Deans' stroke musings

Changing stroke rehab and research worldwide now.Time is Brain!Just think of all the trillions and trillions of neurons that DIE each day because there are NO effective hyperacute therapies besides tPA(only 12% effective). I have 493 posts on hyperacute therapy, enough for researchers to spend decades proving them out. These are my personal ideas and blog on stroke rehabilitation and stroke research. Do not attempt any of these without checking with your medical provider. Unless you join me in agitating, when you need these therapies they won't be there.

What this blog is for:

Shortly after getting out of the hospital and getting NO information on the process or protocols of stroke rehabilitation and recovery I started searching on the internet and found that no other survivor received useful information. This is an attempt to cover all stroke rehabilitation information that should be readily available to survivors so they can talk with informed knowledge to their medical staff. It's quite disgusting that this information is not available from every stroke association and doctors group.
My back ground story is here:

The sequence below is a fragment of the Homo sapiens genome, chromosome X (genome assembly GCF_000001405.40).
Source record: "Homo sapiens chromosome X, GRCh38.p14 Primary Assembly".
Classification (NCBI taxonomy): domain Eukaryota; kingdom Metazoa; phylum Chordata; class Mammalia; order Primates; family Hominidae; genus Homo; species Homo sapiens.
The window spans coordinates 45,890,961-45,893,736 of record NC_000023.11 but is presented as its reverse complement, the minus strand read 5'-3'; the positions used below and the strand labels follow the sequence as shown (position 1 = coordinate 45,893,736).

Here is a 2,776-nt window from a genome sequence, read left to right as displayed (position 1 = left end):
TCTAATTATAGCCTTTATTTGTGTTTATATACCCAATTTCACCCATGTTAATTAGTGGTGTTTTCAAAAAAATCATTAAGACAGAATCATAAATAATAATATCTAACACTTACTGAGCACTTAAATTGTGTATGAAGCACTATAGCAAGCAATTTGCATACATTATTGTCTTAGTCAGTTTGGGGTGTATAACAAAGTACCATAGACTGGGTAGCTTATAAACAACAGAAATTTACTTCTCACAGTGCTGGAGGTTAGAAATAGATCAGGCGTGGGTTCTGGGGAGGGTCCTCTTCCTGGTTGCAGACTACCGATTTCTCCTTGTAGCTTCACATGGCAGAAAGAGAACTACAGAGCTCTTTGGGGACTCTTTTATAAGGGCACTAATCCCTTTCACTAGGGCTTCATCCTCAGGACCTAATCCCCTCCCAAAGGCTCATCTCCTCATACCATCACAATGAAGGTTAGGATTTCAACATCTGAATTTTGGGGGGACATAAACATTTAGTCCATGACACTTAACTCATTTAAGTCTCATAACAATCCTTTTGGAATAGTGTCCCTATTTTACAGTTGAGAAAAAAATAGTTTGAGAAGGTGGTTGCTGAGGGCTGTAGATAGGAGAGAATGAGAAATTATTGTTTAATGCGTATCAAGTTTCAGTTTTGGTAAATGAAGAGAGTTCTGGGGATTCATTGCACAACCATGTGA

Friday, August 26, 2016

Combined Action Observation and Motor Imagery Neurofeedback Up-Regulates Contralateral Sensorimotor Activity

Whoa, three big words to confuse us peons; Up-regulates, Contralateral, Sensorimotor. I don't think researchers even want us to read research which is why they obsfucate their blatherings.
Friesen, Christopher
Motor imagery (MI) and action observation have proven to be efficacious adjuncts to traditional physiotherapy, to enhance motor recovery from stroke. Recently, researchers have used a combined approach called imagined imitation (II), where an individual watches a motor task being performed, while simultaneously imagining they are performing the movement. While neurofeedback (NFB) has been used extensively with MI to improve patients’ ability to modulate sensorimotor activity and enhance motor recovery, the feasibility of using NFB with II is unknown. This project tested whether healthy controls could modulate sensorimotor lateralization during II-NFB of a unilateral handshake using electroencephalography, and whether this ability transferred to subsequent MI. Thirty-two subjects, receiving real or sham NFB attended four sessions where they engaged in II-NFB training and subsequent MI. Results showed the NFB group demonstrated more sensorimotor activity during sessions three and four, and that this NFB effect transferred to subsequent MI.

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